Archive for Birds of Prey

Ospreys aplenty

Posted in Conservation Photography, European Wildlife, Photography, UK Wildlife, Wildlife, Wildlife Photography with tags , , , , , , , , , , , , , , , on June 2, 2011 by Neil Aldridge

Those of you who read my last post and followed my tweets will know that I recently set myself the challenge of bettering my previous attempts at photographing ospreys hunting. For this, I needed a reliable location where I knew ospreys would be literally queuing up to catch food for their newly-hatched chicks. There are a few locations on the continent renowned for giving photographers the chance to work close to the action but Scotland’s Rothiemurchus estate on the outskirts of Aviemore and the Cairngorms National Park certainly ticks all of the boxes.

My first sighting of an osprey hunting was actually en route to Aviemore. Having stopped at the Scottish Wildlife Trust‘s Loch of the Lowes reserve near Dunkeld to see the resident female sitting on the nest, I couldn’t have been more than a couple of miles up the road before I found the male hunting along the River Tay. He must have gone down for fish five times in the time I watched him from my car, frustrated that I couldn’t find somewhere to pull over.

My frustrations were short-lived however and at first light the next morning I found myself frantically climbing into my hide with two ospreys scoping out the offerings of the Rothiemurchus lochs from above. Unfortunately, the changeable Scottish weather meant plenty of white cloud – nightmare conditions for photographing a predominantly black-and-white bird. When the sun did break through the clouds however, the light was fantastic and I often found my eyes wandering off to admire the Cairngorms reflecting proudly in the still waters rather than watching the skies for approaching ospreys.

My time at Rothiemurchus perhaps didn’t yield exactly what I had hoped for – the high quality shot of an osprey emerging from the water with a fish in its talons – although I must say that was through no fault of Speyside Wildlife and Rothiemurchus who between them provide what must be one of the UK’s top wildlife watching opportunities. Two ospreys carried off fish and there were several other failed plunges during my time by the lochs. Only two hunts happened within view however, and both were at quite a distance in dull morning light. That said, I think I can safely say that I have met my challenge and bettered the only shots of an osprey in my portfolio.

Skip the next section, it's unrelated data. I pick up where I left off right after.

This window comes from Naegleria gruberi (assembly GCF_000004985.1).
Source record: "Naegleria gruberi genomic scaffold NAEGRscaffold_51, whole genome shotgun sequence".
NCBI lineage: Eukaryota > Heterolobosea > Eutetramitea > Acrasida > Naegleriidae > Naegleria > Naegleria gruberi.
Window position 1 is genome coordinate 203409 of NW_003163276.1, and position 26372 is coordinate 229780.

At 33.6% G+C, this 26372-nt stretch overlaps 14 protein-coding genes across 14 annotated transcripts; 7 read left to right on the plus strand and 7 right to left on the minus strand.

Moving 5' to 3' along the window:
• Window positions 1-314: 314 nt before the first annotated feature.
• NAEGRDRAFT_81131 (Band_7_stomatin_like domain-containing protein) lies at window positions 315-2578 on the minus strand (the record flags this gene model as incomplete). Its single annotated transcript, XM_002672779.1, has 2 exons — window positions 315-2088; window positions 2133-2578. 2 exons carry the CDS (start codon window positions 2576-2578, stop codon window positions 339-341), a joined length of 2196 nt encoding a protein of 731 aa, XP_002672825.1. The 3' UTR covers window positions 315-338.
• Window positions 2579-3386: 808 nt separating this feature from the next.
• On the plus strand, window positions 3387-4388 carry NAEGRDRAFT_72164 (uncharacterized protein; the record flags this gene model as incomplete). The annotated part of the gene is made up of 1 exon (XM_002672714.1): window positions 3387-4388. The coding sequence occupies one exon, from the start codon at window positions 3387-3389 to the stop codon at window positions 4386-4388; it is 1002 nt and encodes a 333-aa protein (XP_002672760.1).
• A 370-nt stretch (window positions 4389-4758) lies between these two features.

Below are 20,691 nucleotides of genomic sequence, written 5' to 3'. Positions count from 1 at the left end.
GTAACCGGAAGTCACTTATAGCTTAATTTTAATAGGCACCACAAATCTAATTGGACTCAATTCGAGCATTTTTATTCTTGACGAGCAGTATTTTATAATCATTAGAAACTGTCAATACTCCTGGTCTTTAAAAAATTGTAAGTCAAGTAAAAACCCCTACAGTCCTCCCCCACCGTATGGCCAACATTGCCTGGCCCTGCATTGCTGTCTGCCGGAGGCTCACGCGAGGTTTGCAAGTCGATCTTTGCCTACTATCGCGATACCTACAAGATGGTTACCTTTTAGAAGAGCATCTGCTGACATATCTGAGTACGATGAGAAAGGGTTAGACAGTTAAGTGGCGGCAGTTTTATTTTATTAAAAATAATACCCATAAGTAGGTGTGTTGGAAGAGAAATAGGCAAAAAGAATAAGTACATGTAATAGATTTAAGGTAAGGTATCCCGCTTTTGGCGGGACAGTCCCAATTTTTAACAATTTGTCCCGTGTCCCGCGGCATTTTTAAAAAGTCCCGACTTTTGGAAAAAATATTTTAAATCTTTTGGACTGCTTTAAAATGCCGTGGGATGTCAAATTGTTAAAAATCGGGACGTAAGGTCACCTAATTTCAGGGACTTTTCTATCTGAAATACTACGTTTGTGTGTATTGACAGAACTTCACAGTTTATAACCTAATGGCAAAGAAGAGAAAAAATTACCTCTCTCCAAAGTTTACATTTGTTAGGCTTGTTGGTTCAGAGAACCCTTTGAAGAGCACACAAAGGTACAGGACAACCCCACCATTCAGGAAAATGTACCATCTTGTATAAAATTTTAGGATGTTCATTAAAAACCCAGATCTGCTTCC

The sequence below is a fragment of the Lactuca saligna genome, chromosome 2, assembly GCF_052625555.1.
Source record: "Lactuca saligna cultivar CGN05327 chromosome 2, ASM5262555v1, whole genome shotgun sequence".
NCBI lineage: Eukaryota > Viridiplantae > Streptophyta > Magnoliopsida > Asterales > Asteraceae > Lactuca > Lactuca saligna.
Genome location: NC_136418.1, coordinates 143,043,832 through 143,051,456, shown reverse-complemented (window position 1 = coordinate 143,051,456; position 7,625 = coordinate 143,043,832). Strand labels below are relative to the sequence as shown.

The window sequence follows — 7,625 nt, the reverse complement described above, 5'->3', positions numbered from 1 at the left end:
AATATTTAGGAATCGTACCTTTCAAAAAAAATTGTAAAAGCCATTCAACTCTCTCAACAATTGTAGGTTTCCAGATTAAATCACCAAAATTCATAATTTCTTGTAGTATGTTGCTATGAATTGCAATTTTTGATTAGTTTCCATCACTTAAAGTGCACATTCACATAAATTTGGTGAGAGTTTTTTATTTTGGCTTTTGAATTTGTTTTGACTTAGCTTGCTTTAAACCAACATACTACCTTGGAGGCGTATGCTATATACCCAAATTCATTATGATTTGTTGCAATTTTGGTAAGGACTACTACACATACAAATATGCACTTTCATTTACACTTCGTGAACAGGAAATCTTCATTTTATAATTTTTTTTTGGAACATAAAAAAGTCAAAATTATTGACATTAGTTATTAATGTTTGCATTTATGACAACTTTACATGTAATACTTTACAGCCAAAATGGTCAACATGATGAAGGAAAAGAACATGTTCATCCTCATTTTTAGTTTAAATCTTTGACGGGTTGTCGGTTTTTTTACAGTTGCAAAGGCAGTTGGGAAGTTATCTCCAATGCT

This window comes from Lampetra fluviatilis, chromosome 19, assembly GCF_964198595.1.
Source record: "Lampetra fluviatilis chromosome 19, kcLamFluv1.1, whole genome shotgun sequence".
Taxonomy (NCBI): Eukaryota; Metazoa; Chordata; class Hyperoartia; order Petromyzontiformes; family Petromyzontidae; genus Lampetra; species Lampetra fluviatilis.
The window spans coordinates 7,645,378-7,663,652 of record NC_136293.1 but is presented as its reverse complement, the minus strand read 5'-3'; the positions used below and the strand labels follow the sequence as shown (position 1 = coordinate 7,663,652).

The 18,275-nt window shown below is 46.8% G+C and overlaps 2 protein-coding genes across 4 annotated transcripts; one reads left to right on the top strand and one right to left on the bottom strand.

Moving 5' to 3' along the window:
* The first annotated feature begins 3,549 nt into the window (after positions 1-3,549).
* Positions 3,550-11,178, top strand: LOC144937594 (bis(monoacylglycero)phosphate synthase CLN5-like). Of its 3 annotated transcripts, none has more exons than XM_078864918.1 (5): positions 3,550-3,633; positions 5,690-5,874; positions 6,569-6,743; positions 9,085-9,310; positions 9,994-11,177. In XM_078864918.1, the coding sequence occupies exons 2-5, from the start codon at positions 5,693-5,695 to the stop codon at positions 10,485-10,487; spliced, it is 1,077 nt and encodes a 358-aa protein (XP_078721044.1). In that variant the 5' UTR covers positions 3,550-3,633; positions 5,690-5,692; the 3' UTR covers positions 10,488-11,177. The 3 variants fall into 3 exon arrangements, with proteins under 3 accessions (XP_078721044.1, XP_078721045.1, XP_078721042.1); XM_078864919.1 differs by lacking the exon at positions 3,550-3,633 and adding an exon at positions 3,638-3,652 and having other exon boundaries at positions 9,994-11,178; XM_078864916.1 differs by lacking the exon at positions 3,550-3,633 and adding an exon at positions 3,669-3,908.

If you’re looking for an opportunity to test your photographic skills, then I couldn’t recommend a trip to Aviemore and Rothiemurchus more highly, particularly as the site plays a vital role in sustaining a healthy and renowned local population of these special birds of prey. Ospreys were extirpated from the UK by 1916 but now, almost a century later, it’s clear they’re safely established once again thanks to the hard work of organisations like the RSPB and people like Roy Dennis.

Visit my main website at www.conservationphotojournalism.com

Peregrine Falcons

Posted in Conservation, Conservation Photography, European Wildlife, Photography, UK Wildlife, Wildlife, Wildlife Photography with tags , , , , , , , , , , , , , , , , , on May 26, 2009 by Neil Aldridge

I have been photographing this pair of peregrine falcons for the last 4 years but I don’t think I’ve been treated to such an acrobatic flying display in perfect conditions quite like what I enjoyed last week.

Just after I had set myself up in a carefully-chosen position, both birds came back to the nest carrying food. Shortly after, the female took off again carrying the remains of a bird in her huge talons. She climbed higher and higher and then without warning, dropped the food, tucked herself into a stoop and followed it towards the cliffs below.

Now, you’re probably asking why I don’t have better pictures but following the fastest animal in the world with a lens equivalent to a 728mm (400mm plus a 1.4x teleconverter on a 1.3x crop camera body) is just about manageable when soaring but such erratic flight takes a true master and, I must admit, my technique hasn’t been kept up to scratch. Still, it was good practice for my forthcoming trip to Scotland and it has whet my appetite for a return to the site once the chicks have fledged.

Peregrines have become a symbol of conservation success since their recovery from persecution and pesticide poisoning, which peaked in the 1960’s. Their tendency to nest on high-rise buildings in towns and cities across the UK has also helped to engage a large sector of the UK’s urban public by showing that you don’t have to travel into the countryside to find awe-inspiring wildlife.